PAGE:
Goleman describes a model of emotional intelligence comprising four domains and twenty competencies in his most recent book, The Emotionally Intelligent Workplace. The four domains are self awareness, self management, social awareness and relationship management.
The first two of these domains are personal.
+ Self awareness is characterised by a deep understanding of one’s emotions, strengths and weaknesses, an ability to accurately and honestly self-assess.
+ Self management is about the control and regulation of one’s emotions, the ability to stay calm, clear and focused when things do not go as planned, the ability for self motivation and initiative.
The second two domains are social, and concern a person’s ability to manage relationships with others.
+ Social awareness covers empathy for example, in the ability to consider employees’ feelings in the process of making intelligent decisions either on a one-to-one basis or as a group.
+ Relationship management covers the ability to communicate, influence, collaborate and work with colleagues.
Emotional intelligence has an enormous impact in the workplace…For some time we have recognised the importance of these components of emotional intelligence to those who go about their ‘work’ on the sporting field and intuitively we have understood their importance in the more traditional workplace. However, it has only been in recent times that strong empirical evidence has been gathered which highlights the enormous impact high emotional intelligence can have in the workplace.
Researchers have gathered data from hundreds of companies and thousands of executives measuring the importance of individual emotional intelligence competencies, as well as the clusters of emotional intelligence competencies that make up each domain. Goleman’s own findings are typical. When he compared star performers with average performers in senior leadership positions, he found that nearly 90 per cent of the difference in their profiles was attributable to emotional intelligence factors.
“EI is the sine qua non of leadership…”As Mr Goleman wrote in the Harvard Business Review 1998, ‘It’s not that IQ and technical skills are irrelevant. They do matter, but mainly as threshold capabilities, that are they are entry level requirements for executive positions. My research, along with other studies, clearly shows that emotional intelligence is the sine qua non of leadership”.
Like most professional competencies, high emotional intelligence will be reflected in a person’s behaviour in the workplace. A ‘special test’ for emotional intelligence is therefore not necessary as a rigorous performance management system will include an assessment of the key components of emotional intelligence. The approach to executive evaluation is driven by a large body of research which indicates that the most effective way to evaluate workplace performance is through structured behaviourally-based interviewing and 360o reference checking conducted by high calibre, trained evaluators.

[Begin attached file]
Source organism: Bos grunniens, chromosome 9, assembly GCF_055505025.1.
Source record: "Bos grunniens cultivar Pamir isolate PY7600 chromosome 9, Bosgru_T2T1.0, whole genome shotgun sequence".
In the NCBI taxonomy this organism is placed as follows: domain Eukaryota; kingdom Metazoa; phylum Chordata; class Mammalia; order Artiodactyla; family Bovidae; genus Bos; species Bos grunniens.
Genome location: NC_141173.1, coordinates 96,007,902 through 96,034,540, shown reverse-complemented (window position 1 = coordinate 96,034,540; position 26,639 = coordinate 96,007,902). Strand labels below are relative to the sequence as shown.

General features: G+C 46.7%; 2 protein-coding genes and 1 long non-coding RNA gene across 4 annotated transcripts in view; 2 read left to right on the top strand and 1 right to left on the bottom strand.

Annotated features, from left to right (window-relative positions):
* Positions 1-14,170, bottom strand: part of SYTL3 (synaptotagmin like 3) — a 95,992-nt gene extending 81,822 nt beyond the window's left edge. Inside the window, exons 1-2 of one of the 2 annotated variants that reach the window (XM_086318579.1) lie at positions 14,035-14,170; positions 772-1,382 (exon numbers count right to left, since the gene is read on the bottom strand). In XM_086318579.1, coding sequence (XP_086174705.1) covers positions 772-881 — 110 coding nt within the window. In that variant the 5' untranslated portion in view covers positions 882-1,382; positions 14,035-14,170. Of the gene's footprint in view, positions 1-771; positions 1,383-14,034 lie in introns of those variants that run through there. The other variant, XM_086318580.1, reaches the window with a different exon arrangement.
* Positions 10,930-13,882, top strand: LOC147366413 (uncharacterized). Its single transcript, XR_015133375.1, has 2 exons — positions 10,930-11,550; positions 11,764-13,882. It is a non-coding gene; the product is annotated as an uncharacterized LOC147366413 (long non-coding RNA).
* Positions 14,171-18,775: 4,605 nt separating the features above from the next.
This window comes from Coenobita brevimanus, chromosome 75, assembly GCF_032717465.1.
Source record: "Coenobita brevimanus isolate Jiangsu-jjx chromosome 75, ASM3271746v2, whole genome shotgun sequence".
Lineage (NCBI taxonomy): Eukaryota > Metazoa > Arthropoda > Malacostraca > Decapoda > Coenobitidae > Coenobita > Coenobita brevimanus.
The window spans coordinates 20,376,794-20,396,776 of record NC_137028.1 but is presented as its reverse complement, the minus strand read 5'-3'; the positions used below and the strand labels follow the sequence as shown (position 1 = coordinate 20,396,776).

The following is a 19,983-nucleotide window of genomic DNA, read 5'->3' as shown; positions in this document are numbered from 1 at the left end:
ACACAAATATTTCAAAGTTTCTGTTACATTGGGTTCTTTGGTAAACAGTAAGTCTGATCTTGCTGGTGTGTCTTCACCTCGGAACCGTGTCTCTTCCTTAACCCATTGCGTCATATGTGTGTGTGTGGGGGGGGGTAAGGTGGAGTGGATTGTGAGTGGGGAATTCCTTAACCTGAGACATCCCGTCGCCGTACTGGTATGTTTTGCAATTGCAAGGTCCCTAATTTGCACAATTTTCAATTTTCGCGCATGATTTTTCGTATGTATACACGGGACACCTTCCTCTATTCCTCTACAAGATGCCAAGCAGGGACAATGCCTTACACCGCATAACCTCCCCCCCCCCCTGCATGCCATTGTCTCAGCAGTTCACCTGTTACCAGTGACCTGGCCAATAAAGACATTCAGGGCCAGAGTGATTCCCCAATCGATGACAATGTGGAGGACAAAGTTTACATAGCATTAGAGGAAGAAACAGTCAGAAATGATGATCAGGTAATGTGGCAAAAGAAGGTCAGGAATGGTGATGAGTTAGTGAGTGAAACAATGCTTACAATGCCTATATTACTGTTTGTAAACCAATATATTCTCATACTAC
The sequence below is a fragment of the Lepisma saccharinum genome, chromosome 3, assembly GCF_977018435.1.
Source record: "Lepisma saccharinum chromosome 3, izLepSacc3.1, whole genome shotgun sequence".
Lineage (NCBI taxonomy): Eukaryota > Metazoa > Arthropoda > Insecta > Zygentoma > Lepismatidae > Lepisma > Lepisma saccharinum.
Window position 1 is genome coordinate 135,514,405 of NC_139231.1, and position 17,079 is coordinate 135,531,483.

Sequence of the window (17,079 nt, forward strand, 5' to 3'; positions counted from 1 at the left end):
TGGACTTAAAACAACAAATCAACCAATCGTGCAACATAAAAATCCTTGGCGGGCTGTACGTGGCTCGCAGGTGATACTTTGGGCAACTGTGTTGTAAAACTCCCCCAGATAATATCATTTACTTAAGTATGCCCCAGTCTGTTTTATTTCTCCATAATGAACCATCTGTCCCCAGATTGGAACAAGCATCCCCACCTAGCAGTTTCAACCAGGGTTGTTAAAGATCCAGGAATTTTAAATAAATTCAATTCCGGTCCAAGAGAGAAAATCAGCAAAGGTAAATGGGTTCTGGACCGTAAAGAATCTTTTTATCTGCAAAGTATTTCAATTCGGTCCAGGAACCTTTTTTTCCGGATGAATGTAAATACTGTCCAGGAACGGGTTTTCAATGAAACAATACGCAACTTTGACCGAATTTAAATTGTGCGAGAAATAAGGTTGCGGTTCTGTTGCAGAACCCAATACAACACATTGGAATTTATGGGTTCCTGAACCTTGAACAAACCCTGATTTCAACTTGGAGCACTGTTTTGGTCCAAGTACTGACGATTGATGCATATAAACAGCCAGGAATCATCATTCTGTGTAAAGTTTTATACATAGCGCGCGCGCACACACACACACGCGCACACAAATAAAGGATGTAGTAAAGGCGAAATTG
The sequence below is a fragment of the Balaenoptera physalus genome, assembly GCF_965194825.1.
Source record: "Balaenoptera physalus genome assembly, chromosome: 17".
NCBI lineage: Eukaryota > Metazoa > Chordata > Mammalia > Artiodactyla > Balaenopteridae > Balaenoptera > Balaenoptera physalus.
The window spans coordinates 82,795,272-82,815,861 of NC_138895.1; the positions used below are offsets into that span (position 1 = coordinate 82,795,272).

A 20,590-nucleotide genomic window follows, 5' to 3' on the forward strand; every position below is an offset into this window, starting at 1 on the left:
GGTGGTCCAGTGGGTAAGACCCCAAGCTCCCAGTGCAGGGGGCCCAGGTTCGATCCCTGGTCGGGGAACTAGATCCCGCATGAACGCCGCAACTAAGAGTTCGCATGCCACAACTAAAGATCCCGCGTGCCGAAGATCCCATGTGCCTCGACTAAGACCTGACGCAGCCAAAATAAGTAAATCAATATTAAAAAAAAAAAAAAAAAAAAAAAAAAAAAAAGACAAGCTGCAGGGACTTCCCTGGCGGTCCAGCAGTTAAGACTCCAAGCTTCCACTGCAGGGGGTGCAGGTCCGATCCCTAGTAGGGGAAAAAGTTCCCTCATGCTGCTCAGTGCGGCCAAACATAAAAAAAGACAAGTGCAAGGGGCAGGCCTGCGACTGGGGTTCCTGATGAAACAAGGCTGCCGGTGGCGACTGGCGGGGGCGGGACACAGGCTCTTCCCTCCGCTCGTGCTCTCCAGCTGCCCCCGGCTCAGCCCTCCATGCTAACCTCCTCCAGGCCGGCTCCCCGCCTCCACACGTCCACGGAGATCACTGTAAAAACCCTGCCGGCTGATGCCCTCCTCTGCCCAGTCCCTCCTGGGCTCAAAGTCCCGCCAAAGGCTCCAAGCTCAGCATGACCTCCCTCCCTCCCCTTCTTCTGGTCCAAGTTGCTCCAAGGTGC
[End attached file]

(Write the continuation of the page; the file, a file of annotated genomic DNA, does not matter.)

Careful definition of the key competencies and their behavioural indicators will ensure that the process evaluates such things as the way an executive controls his or her emotions during times of stress or the way he or she interacts with colleagues (including superiors, peers and subordinates). Consultants at Egon Zehnder International routinely perform such evaluations in the course of completing assignments in the area of management appraisal or executive search.
Can you learn emotional intelligence?
Our traditional education system has in the past focused on the three ‘R’s and the development of our cognitive skills. Therefore it is not surprising that whilst a few people may have naturally high emotional intelligence, most of us need some skill development in this area. Fortunately, Goleman and others have shown that the bulk of scientific research in this area supports the view that emotional intelligence can be learnt.
•Emotional intelligence and leadershipSean Davies – Egon Zehnder International http://www.ceoforum.com.au/article-detail
•Best of HBR on Emotionally Intelligent Leadership, 2nd Edition (HBR Article Collection) Author(s): Daniel Goleman, Annie McKee, and Richard Boyatzis …